4. Be clear in your message about the changes. Skip explaining why things are different — we’re all perfectly aware of the stay-at-home orders and the pandemic (link to the CDC site or other relevant information if you must) — and get right to the heart of what’s different. Lead with what you ARE doing during this time. Follow with what you ARE NOT. 

We hope these ideas are useful in your communications and as always, please let us know if we can assist.

How to Use Instagram for your Business

By Social Media

With every new social media tool, there’s a learning curve to using it to benefit your business. It might be intuitive to use it personally, but if it’s not, the business angle can be a bigger leap.

Here are five tips to help you make the jump:

  1. Establish or convert to a business account. Here are the detailed instructions from Instagram. 
  2. Create a strategy for capturing or gathering photos of your work. What’s the most visually compelling way to share the story of what you do?
  3. Follow your intended audience, and others in your space. With whom are you trying to build relationships? What relationships already exist? Make sure, as you move forward, that you are tagging and engaging with your community.
  4. Use hashtags to make sure you show up in the feeds of people following a hashtag. For local business, I follow the #charlottesville and #cville hashtags. This is a great way to find new people to follow.
  5. Remember that Instagram is a very different platform from Twitter or Facebook. I don’t recommend automating because links in posts on Insta do not work (you must put a link in a bio or create action buttons to enable linking for users) and generally, linking to content on other platforms is a good idea! It’s more work, to be sure, but I still recommend posting customized content to the platforms you choose to use for your business.

How about you? Have you been using Instagram for your business?

How to Block Someone on LinkedIn

By Social Media

A conversation on Twitter evolved, in which someone expressed a wish not to see certain people suggested to them as possible connections on LinkedIn. It was merely a matter of a person having former colleagues she loathed, but it brought up an interesting idea.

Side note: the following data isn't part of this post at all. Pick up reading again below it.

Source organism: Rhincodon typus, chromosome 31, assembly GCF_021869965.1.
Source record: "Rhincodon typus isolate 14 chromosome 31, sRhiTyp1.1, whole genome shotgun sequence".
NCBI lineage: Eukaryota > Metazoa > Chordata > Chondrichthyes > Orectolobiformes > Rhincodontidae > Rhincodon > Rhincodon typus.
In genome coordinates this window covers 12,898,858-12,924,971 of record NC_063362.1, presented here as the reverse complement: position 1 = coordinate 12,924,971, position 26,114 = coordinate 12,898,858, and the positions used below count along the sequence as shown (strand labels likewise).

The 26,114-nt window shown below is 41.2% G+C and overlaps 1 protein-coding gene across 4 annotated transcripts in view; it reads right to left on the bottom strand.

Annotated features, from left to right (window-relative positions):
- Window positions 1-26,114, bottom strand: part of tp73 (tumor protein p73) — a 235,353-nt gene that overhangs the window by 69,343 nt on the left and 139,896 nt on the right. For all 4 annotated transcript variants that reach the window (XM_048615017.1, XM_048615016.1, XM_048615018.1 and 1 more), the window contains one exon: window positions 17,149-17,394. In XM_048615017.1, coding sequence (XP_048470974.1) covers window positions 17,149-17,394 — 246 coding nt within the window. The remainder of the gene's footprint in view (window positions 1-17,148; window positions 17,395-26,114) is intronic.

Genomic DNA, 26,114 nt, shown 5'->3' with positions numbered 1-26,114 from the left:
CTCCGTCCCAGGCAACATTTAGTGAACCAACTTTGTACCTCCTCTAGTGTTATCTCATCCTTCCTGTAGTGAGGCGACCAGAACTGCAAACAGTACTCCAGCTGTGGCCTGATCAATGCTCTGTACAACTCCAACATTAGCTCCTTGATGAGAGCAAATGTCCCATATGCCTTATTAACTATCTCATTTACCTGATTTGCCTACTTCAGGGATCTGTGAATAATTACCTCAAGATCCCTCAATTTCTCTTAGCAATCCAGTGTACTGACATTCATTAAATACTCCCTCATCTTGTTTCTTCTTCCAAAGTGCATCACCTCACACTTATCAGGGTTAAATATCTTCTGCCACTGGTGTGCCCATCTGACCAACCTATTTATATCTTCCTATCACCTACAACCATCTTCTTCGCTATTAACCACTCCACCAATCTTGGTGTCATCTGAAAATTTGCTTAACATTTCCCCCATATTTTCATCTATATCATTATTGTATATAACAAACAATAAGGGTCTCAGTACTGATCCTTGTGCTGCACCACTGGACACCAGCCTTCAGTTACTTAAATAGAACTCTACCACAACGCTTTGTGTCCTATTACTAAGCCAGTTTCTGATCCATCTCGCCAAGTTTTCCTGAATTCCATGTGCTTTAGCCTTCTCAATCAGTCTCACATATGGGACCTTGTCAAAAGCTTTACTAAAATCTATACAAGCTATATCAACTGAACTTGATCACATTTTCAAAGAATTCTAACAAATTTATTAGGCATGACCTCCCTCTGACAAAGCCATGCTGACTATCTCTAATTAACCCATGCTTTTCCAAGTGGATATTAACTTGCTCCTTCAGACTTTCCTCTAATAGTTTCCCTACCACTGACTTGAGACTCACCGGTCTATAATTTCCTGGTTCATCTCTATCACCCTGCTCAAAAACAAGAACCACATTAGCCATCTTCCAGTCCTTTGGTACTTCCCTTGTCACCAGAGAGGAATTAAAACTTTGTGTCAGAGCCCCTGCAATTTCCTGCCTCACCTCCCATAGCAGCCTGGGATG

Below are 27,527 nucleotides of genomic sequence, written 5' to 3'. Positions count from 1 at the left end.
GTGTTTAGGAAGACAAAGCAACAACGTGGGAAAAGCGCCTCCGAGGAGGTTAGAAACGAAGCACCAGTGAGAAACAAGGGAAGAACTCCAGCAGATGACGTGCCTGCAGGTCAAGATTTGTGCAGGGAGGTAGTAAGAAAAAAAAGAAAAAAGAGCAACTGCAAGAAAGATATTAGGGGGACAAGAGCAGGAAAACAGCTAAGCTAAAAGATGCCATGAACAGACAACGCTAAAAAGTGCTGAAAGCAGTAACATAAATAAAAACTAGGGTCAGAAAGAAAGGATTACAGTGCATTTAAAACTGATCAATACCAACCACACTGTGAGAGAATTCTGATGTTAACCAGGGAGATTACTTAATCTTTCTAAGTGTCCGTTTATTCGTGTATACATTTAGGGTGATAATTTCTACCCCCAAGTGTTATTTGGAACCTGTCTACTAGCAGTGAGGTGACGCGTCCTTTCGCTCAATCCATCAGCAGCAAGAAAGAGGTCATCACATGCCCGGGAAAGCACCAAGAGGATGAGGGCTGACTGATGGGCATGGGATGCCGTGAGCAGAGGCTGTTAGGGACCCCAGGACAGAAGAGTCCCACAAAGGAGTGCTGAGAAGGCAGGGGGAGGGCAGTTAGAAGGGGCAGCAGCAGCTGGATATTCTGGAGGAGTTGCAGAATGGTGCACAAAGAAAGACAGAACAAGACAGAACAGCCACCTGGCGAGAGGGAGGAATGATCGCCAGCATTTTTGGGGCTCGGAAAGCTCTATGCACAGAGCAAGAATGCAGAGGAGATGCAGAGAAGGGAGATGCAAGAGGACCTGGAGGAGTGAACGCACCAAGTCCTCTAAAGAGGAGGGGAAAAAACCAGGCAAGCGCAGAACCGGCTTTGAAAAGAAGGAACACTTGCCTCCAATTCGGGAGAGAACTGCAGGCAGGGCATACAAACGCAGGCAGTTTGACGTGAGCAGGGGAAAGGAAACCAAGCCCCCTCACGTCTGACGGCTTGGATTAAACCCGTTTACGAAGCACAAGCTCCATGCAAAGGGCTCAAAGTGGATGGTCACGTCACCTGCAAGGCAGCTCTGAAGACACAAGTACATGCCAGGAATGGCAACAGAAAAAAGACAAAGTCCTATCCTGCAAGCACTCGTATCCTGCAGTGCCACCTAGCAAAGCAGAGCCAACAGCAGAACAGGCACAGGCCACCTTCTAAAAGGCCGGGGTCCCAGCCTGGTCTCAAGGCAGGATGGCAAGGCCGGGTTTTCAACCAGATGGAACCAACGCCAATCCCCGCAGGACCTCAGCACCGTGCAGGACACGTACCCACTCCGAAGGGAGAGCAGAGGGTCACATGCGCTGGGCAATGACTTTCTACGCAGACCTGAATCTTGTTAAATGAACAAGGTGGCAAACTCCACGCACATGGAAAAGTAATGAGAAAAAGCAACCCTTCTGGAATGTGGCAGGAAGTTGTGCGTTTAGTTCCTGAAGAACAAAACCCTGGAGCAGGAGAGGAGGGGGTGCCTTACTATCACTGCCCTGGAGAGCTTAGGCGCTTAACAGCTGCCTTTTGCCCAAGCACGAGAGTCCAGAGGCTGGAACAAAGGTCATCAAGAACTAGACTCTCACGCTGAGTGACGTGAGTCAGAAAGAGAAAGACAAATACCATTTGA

Can you block people on LinkedIn? And if so, how?

You certainly can block people! If you are connected to them, you will disconnect and they will no longer be able to see your profile or updates nor you theirs. It’s like you’ve ceased to exist for them! Unless, you know, you run into them on the street or in a coffeeshop. I can’t help you with that.

But I can help you escape them on your social network for business. Here’s how:

  1. Navigate to the person’s profile. If you don’t want them to see that you have looked at their profile, first go to Settings –> Privacy –> then scroll down to How Others See Your LinkedIn activity and change Profile Viewing Options to Private Mode for the rest of this activity.
  2. When you’re on the person’s profile, click the More… box to the right of the Message box.
  3. Scroll down to select Report or Block and then a box will open, asking you what you want to do. Here’s where you can select Block, if that’s the most appropriate response.

Congratulations! You are now more free of that person than you were previously. Enjoy replacing them with a better, more worthy business connection.